For International Women’s Day 2020, ACAMS Today chatted with Stacey Ivie, detective for the Alexandria Police Department who holds a Special Deputation with the U.S. Marshals Service, to discuss her career in law enforcement. Ivie is currently assigned as a task force officer (TFO) to the Washington Baltimore High Intensity Drug Trafficking Area (HIDTA) Northern Virginia Financial Initiative (NVFI)—a premier suspicious activity report (SAR) review team. The initiative specializes in money laundering and Bank Secrecy Act (BSA) related investigations. She has been with the initiative for over eight years and has over 18 years of overall law enforcement experience. Ivie’s experiences at the NVFI have given her a unique perspective on the working relationship between law enforcement and Bank Secrecy Act/anti-money laundering departments at financial institutions (FIs). In addition, she serves on the ACAMS Today editorial committee and has authored over 11 articles for ACAMS Today. Ivie also serves as a criminal justice consultant for the National Immigrant Women’s Advocacy Project (NIWAP). There, she develops and conducts national training programs and supports those in the field and in government who want to improve legal options and practices for dealing with immigrant victims of enumerated criminal activity. She is a recipient of numerous awards including a U.S. Attorney Public Service Award from the U.S. Attorney’s Office of the Eastern District of Virginia Richmond Division. Ivie holds a master’s in education from American Intercontinental University.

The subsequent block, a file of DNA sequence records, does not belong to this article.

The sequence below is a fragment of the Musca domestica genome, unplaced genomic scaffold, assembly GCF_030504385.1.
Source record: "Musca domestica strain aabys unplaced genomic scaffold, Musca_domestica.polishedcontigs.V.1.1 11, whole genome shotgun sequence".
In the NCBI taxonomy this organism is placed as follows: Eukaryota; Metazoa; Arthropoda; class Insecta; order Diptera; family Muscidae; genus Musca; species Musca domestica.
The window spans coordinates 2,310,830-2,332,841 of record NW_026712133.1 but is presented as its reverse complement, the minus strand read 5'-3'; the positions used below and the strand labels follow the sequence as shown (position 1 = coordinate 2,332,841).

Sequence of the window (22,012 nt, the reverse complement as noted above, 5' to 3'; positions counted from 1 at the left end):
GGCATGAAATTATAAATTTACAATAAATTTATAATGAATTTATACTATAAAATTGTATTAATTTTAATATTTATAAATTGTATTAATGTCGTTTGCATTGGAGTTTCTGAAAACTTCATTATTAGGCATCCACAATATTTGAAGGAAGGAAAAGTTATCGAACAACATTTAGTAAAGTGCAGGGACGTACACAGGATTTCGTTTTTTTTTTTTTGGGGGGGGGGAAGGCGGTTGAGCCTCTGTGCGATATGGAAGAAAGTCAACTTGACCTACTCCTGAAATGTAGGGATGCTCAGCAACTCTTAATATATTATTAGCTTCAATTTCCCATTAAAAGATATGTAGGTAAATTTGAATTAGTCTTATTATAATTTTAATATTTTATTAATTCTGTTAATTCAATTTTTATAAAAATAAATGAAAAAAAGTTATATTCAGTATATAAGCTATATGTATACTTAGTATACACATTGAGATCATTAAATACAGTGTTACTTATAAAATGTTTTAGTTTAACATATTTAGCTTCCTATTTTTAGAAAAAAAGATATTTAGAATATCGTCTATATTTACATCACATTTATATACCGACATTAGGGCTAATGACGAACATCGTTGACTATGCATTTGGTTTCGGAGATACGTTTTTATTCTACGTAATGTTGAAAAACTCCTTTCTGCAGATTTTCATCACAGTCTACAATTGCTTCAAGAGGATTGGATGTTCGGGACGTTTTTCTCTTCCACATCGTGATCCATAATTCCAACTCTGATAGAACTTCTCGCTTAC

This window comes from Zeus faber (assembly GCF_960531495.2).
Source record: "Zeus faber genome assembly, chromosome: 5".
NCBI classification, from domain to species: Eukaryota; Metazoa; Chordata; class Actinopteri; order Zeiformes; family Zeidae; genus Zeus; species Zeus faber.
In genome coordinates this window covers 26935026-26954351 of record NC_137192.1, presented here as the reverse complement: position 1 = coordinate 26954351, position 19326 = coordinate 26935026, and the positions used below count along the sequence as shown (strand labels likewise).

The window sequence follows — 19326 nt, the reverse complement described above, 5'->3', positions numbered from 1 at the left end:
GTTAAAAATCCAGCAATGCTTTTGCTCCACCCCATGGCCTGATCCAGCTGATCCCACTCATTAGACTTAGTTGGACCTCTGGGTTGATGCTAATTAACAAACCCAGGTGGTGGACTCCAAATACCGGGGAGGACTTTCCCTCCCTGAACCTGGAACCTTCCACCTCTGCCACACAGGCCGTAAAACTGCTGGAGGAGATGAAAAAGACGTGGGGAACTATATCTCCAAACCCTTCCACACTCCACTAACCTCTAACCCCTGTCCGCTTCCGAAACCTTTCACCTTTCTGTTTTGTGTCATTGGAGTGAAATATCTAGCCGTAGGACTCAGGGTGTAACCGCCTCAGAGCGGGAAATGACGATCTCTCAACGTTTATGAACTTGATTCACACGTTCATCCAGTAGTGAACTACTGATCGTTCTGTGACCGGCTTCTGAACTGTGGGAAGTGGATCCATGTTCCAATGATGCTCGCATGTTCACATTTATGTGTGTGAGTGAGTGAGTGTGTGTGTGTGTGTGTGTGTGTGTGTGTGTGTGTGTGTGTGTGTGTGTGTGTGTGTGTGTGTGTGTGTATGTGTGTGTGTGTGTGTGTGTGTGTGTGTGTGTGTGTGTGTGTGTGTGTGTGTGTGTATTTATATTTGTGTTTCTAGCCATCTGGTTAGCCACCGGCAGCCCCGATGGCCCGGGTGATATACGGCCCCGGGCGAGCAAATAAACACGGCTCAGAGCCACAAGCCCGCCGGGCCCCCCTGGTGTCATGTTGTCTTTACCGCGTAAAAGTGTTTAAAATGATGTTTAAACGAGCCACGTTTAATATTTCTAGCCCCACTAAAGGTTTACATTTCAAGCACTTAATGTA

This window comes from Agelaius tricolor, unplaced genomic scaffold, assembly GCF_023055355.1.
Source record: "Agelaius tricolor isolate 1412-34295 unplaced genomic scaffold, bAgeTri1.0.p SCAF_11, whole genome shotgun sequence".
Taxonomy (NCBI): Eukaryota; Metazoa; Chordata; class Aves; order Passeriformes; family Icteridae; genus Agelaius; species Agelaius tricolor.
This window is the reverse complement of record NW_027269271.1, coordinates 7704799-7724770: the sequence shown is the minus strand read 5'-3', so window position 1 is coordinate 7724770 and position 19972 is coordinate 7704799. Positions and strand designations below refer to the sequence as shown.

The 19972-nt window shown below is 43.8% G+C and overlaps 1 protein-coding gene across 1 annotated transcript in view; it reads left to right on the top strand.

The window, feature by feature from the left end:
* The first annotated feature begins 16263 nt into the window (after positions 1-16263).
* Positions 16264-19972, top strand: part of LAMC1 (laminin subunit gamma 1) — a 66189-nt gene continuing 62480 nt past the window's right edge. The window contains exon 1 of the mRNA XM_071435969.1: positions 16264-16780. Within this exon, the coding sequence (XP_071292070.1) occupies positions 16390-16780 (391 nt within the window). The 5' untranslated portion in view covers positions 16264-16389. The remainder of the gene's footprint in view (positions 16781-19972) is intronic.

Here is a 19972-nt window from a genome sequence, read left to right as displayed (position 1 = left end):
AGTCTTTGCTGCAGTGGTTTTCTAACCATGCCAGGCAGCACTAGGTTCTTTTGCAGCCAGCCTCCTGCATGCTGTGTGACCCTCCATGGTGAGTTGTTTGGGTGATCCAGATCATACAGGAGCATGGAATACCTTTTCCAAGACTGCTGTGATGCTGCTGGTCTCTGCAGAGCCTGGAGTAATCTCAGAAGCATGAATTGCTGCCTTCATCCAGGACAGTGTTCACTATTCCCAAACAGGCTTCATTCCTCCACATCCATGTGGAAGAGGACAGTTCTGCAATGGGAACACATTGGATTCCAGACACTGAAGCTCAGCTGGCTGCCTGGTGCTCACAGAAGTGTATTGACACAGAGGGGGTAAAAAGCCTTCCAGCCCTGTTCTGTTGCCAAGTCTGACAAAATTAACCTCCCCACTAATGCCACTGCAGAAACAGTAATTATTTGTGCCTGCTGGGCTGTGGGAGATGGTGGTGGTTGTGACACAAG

ACAMS Today: This year’s theme for International Women’s Day is #EachforEqual. What more can the anti-financial crime community do to provide equal opportunities for women?
Stacey Ivie: If there is any truth to the aphorism “it is not what you know, but who you know,” then the industry should get to know the people who will comprise their future workforce and what they want. Employee retention efforts that promote opportunity and advancement via unconventional methods (i.e., flexible schedules, off-site access, externships) coupled with a meritocracy mindset that awards quality over quantity are possible solutions. In the interim, enacting annual planning sessions that promote and encourage the employees’ individualized career aspirations can contribute to equal opportunity.